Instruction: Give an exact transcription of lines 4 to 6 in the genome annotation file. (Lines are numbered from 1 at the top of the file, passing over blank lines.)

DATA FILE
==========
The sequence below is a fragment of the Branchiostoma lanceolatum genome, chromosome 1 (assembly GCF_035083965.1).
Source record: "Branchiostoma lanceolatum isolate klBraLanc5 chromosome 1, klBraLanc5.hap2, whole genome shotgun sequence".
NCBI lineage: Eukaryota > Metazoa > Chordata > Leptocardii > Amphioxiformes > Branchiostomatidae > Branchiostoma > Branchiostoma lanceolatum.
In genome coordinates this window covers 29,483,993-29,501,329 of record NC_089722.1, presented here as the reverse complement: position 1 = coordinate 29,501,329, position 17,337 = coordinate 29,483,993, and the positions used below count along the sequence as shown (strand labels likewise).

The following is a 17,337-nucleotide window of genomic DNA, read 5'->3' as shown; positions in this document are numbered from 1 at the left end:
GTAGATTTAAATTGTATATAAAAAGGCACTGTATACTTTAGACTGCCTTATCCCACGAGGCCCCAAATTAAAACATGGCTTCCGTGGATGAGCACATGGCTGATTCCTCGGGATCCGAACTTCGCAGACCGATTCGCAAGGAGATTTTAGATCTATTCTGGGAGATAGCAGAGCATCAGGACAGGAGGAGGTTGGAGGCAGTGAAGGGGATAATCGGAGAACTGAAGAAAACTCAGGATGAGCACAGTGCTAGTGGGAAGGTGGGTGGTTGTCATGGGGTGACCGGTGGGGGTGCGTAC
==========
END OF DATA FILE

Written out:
In genome coordinates this window covers 29,483,993-29,501,329 of record NC_089722.1, presented here as the reverse complement: position 1 = coordinate 29,501,329, position 17,337 = coordinate 29,483,993, and the positions used below count along the sequence as shown (strand labels likewise).

The following is a 17,337-nucleotide window of genomic DNA, read 5'->3' as shown; positions in this document are numbered from 1 at the left end:
GTAGATTTAAATTGTATATAAAAAGGCACTGTATACTTTAGACTGCCTTATCCCACGAGGCCCCAAATTAAAACATGGCTTCCGTGGATGAGCACATGGCTGATTCCTCGGGATCCGAACTTCGCAGACCGATTCGCAAGGAGATTTTAGATCTATTCTGGGAGATAGCAGAGCATCAGGACAGGAGGAGGTTGGAGGCAGTGAAGGGGATAATCGGAGAACTGAAGAAAACTCAGGATGAGCACAGTGCTAGTGGGAAGGTGGGTGGTTGTCATGGGGTGACCGGTGGGGGTGCGTAC